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Algonquin arrowhead in yellow and white stone - Algonquin history

Algonquin history: Algonquin arrowhead from about 1 AD. It’s made from stone imported from south of the Great Lakes

From Athabascan to Algonquin

Algonquin tradition says that people who called themselves Algonquins first lived along the Atlantic Coast, in the north-eastern part of North America, north of the Iroquois and south of the Inuit (in modern Canada).

More about the Iroquois
Or about the Inuit
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Probably sometime before 1000 AD the Algonquin came from Athabascan land further west (and thousands of years before that, the Athabascans came over a land bridge from Siberia in Asia).

What’s this land bridge?
Who were the Athabascans?

The Algonquin  language is related to the languages of other Athabascan people like the Cree and the Blackfoot, the Navajo and the Apache. By the 1400s AD, the Algonquins had moved back a little to the west, along the St. Lawrence river.

Who were the Cree?
Where did the Blackfoot live?

Hunters and gatherers

Algonquin people mainly hunted and gathered their food, traveling in small nomadic bands. In the short northern summer, they met in larger groups for fishing and religious ceremonies, like their relatives the Blackfoot further west. When fall came, they split up again into small bands and left for their own hunting territory, which was passed on from father to son.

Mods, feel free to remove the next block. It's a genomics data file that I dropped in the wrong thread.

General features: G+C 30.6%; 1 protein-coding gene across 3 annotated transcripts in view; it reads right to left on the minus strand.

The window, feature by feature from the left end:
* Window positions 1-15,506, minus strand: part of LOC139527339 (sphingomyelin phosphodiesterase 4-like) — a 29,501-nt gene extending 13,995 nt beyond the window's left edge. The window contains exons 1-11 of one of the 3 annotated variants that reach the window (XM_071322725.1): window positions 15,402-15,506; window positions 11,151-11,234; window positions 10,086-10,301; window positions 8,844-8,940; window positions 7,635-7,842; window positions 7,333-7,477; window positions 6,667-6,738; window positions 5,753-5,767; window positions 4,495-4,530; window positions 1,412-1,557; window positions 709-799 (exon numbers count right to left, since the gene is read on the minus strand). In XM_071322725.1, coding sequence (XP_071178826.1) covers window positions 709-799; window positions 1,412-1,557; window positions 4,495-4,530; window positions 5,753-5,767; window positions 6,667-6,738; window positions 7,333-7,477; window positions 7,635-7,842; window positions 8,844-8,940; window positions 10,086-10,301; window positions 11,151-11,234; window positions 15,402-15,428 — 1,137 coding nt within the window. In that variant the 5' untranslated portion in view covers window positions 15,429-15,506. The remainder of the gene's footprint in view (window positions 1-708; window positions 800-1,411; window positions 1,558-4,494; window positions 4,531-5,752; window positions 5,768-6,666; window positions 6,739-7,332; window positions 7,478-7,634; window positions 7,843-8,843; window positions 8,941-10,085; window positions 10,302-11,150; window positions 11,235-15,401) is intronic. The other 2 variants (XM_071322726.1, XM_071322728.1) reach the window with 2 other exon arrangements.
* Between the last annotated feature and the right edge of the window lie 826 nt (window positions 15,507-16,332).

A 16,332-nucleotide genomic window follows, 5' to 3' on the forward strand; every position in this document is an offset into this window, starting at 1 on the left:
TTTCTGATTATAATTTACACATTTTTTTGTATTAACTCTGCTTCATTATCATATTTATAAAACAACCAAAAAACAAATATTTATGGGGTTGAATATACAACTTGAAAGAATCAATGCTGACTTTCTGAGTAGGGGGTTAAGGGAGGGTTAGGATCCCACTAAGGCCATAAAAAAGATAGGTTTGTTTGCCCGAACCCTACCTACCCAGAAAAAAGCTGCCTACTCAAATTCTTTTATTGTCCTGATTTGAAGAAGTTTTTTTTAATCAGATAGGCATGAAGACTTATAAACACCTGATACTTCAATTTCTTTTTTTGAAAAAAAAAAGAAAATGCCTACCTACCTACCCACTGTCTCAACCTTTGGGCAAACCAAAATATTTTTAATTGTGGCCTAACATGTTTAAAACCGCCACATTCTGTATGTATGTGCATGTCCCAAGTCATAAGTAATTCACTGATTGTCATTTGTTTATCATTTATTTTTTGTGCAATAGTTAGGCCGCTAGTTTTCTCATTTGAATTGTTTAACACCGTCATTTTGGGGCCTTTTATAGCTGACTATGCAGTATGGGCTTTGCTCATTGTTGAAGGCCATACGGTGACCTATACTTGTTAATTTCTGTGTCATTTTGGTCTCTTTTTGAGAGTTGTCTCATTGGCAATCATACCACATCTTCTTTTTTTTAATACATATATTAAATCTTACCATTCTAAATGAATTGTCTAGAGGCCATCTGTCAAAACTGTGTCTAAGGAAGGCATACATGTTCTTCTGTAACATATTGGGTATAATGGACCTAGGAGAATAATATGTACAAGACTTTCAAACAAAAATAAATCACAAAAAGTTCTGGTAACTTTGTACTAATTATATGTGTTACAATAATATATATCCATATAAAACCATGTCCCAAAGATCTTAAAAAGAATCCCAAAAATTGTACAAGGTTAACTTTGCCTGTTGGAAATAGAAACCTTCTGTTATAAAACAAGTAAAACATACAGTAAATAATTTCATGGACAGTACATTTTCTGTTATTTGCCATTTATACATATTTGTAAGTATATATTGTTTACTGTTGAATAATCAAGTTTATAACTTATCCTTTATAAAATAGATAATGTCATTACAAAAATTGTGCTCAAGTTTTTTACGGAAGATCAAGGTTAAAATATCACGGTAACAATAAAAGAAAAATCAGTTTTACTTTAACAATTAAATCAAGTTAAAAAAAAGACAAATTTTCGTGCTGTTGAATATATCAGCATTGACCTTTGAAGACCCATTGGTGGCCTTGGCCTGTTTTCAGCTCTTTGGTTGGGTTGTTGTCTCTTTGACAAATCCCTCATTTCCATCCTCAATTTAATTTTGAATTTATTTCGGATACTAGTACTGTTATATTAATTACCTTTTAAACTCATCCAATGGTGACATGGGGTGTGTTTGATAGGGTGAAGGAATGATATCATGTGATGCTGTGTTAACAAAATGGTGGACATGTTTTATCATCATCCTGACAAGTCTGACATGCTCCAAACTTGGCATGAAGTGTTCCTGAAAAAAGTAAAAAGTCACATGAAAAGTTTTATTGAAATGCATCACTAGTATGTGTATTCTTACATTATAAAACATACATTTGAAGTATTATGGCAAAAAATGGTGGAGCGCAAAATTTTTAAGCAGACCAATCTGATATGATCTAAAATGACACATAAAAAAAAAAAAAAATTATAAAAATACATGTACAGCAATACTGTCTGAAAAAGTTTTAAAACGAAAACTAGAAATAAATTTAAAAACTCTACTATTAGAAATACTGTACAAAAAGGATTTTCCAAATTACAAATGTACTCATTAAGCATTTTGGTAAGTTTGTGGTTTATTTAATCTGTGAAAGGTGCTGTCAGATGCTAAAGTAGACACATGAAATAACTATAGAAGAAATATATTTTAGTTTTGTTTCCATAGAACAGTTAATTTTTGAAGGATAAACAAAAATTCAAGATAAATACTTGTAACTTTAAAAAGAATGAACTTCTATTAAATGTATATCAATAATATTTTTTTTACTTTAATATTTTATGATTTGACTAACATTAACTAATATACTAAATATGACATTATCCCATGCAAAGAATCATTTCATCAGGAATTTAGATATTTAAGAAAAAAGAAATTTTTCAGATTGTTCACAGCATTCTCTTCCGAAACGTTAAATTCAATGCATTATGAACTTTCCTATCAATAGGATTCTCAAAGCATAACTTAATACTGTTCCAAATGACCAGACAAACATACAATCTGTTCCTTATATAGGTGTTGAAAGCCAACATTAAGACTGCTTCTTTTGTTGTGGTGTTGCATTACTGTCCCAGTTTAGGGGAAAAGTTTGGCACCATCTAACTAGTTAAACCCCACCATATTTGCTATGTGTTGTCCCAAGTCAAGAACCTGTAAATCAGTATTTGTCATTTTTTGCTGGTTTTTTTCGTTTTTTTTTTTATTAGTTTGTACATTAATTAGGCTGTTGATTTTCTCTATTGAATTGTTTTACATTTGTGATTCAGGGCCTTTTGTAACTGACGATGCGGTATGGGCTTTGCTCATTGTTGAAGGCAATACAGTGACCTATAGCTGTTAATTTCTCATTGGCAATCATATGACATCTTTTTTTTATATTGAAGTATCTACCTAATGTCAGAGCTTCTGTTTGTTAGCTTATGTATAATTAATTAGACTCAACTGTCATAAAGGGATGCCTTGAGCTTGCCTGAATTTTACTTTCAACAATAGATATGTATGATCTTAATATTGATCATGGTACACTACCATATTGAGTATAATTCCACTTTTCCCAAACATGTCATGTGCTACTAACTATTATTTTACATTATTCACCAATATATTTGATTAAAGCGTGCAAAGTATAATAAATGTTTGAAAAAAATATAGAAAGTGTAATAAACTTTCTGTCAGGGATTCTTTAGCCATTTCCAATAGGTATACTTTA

History of fishing

Trading with the Iroquois and the Cree

The Algonquins lived too far north for farming, (it was too cold and dark), so they got corn and beans by trading with (and raiding) the Iroquois to their south. Algonquin traders used their canoes to travel long distances on the St. Lawrence River to trade with people as far away as the Cree on the Great Lakes.

History of corn
Where did beans come from?

Did you find out what you wanted to know about Algonquin history? Still have questions? Read about what happened to the Algonquin when Europeans arrived in North America in the 1500s, or ask your question in the comments below!

Learn by doing: rent a canoe and paddle around
More about the Algonquin

Bibliography and further reading about Algonquin history:


Later Algonquin people
Cree people
Blackfoot people
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